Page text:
Recently, I’ve been hearing a lot of complaints from Vietnamese nail techs, salon owners, and manufacturers about the current state of the Vietnamese nail industry. I was surprised to hear so many of you complaining about other Vietnamese salons cutting corners, stealing customers, and working so much for so little pay-out. This is apparently “in the nature of their way of doing business” as one anonymous Vietnamese manufacturer told me.
Really? Is this still going on out there, my friends? Quynh Le from Cincinnati says, “I just don’t like the way that some owners open shops not even 100 feet away, then set all their prices super low in high-end areas. I think my prices are so reasonable and I use the best product lines. I have so many problems not with other ethnicities but with other Vietnamese salon owners. It isn’t the right way to do business.”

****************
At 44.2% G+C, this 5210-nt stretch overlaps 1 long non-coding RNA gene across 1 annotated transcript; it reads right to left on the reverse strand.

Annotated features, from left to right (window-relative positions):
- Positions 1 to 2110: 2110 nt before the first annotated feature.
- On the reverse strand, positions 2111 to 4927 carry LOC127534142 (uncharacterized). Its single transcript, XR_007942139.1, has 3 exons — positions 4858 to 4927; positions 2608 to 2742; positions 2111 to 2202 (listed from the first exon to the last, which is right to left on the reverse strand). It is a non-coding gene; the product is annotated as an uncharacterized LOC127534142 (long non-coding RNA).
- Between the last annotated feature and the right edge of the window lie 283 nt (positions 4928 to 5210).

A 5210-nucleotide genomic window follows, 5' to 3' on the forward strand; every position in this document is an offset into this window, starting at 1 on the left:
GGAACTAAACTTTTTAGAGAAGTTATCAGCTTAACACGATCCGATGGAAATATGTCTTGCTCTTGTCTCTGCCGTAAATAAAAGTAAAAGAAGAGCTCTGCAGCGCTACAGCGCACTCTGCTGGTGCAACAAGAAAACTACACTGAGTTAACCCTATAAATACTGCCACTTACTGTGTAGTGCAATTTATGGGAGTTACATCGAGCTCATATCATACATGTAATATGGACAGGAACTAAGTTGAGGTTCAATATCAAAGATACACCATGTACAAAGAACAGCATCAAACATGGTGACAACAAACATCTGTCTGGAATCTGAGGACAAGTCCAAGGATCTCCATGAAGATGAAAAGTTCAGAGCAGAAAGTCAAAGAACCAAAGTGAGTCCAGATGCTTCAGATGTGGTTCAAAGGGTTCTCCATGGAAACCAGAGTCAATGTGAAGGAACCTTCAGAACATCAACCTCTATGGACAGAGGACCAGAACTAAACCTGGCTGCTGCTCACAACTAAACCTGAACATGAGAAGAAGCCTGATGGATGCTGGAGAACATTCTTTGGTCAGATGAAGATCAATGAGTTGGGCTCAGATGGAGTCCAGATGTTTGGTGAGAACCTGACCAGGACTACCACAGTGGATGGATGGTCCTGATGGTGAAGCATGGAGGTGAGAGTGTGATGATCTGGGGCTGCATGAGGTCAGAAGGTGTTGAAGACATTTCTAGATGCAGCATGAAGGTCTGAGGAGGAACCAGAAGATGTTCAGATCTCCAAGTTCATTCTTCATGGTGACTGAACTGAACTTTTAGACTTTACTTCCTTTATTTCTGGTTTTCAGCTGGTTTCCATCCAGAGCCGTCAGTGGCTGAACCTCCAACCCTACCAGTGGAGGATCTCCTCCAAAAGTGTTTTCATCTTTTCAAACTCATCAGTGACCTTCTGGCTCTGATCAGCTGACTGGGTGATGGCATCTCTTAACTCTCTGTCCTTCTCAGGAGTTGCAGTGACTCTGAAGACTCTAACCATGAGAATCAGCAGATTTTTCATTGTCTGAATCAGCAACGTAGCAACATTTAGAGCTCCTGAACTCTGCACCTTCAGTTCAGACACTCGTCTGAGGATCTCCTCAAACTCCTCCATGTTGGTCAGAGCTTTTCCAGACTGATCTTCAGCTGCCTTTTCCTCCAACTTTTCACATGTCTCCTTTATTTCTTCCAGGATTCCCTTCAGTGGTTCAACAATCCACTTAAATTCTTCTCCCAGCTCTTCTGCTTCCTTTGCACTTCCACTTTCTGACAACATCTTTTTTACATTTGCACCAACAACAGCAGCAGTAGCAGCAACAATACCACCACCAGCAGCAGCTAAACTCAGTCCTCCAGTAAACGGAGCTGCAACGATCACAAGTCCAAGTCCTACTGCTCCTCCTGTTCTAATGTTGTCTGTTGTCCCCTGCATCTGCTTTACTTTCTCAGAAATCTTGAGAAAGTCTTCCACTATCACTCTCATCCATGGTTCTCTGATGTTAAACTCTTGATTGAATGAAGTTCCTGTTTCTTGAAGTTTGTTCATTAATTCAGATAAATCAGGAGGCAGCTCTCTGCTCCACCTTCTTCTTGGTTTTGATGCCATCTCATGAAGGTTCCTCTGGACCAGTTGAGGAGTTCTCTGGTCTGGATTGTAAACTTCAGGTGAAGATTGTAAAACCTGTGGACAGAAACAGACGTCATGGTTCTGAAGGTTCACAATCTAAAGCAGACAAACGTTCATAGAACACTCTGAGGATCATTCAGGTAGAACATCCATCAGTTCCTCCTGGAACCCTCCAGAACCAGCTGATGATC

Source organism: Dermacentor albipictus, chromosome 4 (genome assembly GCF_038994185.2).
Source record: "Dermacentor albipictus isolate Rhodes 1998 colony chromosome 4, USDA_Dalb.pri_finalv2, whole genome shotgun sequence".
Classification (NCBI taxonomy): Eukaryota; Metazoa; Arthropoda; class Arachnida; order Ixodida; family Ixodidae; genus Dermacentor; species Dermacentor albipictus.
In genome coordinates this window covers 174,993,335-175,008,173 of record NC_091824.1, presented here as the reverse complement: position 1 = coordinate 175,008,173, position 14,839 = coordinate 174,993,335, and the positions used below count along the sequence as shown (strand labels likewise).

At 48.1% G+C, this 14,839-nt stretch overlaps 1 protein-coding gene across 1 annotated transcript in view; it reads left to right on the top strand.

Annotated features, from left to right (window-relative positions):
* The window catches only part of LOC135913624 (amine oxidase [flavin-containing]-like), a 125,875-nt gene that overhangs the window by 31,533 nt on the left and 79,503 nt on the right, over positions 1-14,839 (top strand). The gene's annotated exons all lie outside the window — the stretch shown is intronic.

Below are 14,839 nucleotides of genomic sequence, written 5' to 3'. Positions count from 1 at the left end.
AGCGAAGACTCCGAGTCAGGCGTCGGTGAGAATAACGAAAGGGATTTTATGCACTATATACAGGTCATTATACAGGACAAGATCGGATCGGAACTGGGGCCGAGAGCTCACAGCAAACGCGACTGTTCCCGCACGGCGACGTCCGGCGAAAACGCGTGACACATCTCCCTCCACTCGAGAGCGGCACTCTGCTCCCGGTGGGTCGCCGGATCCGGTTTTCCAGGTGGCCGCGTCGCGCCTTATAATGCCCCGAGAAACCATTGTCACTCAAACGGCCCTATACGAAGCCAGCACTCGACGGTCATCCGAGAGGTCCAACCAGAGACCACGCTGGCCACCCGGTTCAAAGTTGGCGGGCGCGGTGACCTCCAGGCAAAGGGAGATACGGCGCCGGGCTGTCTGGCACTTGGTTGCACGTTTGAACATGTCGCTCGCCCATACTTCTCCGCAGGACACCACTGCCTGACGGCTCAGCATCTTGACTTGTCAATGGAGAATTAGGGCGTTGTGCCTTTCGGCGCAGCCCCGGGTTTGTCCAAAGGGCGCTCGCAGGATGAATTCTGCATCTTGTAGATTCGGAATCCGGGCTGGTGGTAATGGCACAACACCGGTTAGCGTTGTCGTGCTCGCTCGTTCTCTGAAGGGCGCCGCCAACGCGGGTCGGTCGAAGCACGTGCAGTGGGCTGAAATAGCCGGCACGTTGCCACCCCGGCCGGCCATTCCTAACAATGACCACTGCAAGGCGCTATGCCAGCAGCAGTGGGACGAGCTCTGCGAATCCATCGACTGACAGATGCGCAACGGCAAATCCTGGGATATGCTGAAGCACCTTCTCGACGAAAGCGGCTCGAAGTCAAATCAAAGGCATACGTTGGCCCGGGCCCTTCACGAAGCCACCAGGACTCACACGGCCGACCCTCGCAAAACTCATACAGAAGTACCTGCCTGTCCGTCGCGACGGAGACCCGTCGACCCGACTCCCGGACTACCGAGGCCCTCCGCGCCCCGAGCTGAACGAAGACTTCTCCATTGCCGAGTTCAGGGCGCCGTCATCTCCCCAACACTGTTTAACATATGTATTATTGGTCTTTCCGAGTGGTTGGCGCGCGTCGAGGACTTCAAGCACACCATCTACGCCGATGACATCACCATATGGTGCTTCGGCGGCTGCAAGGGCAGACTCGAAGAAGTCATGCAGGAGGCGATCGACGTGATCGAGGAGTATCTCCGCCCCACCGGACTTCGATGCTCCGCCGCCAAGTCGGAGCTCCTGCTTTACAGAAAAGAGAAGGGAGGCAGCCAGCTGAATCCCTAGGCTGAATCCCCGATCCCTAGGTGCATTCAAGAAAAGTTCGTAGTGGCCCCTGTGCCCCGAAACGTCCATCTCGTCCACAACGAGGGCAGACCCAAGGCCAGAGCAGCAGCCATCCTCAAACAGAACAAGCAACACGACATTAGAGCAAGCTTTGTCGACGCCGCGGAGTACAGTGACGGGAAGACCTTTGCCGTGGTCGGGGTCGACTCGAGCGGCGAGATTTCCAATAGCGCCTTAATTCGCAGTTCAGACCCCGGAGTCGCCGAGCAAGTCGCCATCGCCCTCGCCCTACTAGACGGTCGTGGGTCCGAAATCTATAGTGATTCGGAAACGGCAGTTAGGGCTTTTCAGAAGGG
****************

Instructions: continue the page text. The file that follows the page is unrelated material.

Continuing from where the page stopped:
Phuong Luu in Jersey City, N.J., says, “We need to stop cutting corners and being cheap. Many Vietnamese salons are like that — they care too much about themselves to improve. We need to care about long-term business not just short-term.”
Although we live in a society driven by competition, it doesn’t have to be as negative as this. With new products, techniques, and styles, there’s no reason to cut each other off by bringing everyone’s prices down. Remember that low prices might attract customers once, but quality and service is what will bring clients back. It takes a lot of time and effort, but we must have more respect for each other as salon professionals, and competition must transition to that of one’s talent and ability and not simply by the price of one’s service. We must work together to change the status of the Vietnamese nail industry because, whether you like it or not, each decision you make affects the Vietnamese nail industry as a whole.